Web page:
And in Australia’s “Please Like Me,” whose third season finally debuted this fall on Hulu, main character Josh’s (creator Josh Thomas) mother survives multiple suicide attempts while coming to terms with her bipolar disorder. Much of the show’s larger arc shows Josh struggling to relate to his mother’s plight, though the show itself never judges or shies away from it.
It’s in this non-judging, brightly acidic compassion that “Please Like Me’s” greatest strengths come across most clearly — and illuminate the range of emotion and experience that comedy can safely contain. A Season 3 episode about an abortion, through which Josh nurses his ex-girlfriend Claire (“Reign’s” luminous, gifted Caitlin Stasey), looks at the subject through clear — and importantly, non-American — eyes, allowing the full range of emotion into the story without once tripping the “privilege” wire. Throughout it all, Josh gives her the hard time only a best friend can, and keeps her laughing even at the darkest, most honest times throughout.
“I thought my politics would protect me from my feelings,” Claire says, and if it’s hard to imagine an American character uttering such thoughts aloud, it’s even harder to ignore just how profound (and profoundly framed) that statement is — or how cringeworthy or shallow it might sound, in a less earned or safe context.
The end of the episode sees Claire, at her friends’ urging and dressed as Godzilla, destroying a cardboard city they’ve spent the season meticulously crafting. It’s funny and bittersweet, and defiantly celebratory, and overwhelmingly generous. While “Please Like Me” is described more often than any of these as a drama, Thomas’s career — like that of so many comedians-turned-auteurs — has always walked the line between rank absurdity and harsh irony.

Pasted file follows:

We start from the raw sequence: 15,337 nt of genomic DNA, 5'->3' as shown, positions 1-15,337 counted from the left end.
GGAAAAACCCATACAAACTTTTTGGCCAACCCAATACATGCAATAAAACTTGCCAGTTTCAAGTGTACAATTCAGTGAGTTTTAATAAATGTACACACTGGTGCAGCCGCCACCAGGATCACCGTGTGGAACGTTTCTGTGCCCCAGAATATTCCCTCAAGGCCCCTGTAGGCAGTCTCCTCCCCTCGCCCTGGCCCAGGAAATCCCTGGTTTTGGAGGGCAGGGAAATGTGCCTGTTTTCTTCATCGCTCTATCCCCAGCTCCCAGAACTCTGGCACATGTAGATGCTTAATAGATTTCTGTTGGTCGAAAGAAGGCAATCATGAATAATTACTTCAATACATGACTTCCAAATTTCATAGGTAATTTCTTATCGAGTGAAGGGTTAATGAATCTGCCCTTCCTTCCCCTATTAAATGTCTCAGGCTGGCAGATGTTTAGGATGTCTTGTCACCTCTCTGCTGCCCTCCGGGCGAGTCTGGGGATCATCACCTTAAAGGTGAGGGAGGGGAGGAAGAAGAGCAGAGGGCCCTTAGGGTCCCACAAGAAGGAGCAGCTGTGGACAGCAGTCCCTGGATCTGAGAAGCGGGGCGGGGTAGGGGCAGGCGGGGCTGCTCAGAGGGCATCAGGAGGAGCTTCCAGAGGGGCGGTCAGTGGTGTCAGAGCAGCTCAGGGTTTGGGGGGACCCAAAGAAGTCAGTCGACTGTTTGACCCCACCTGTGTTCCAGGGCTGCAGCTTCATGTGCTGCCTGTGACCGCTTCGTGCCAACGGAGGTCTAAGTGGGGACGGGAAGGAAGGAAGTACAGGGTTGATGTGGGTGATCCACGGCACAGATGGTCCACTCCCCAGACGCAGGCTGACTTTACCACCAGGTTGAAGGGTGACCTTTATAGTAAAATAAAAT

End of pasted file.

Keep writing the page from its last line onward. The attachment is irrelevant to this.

As Sarah Silverman — who has packaged her brand of humor into more than one television show, but crosses the drama divide only in very specific ways and projects — once said, updating the classic aphorism “all comedy is based on misery,” all standup is based on shame. On the one hand your Kathy Griffins and Amy Schumers, who keep their truly trainwreck selves behind a veneer of managed chaos, and on the other: Maria Bamford, Tig Notaro, and others who are able to walk along the razor of shame without ever falling off. Sharing the shame, laughing about it, is a revolution for the artist and a relief for the audience — and binds the two together in a shared, intimate moment: If we both wet the bed as children, Silverman might say, then… What is the problem?
If the new wave of television comedy arises as much from the technological explorations of attention-hungry, shame-swallowed stage comedians — much of the work rests on a bedrock of early web series, podcasts, and internet experiments and stunts from people so bursting with talent they did the work for free — then it’s possible that radical honesty is simply part of the DNA of the new comedy: Not reaching for bathos, for the next big emotional sensation, but ascending — from the painful truth that has always set great comedy apart.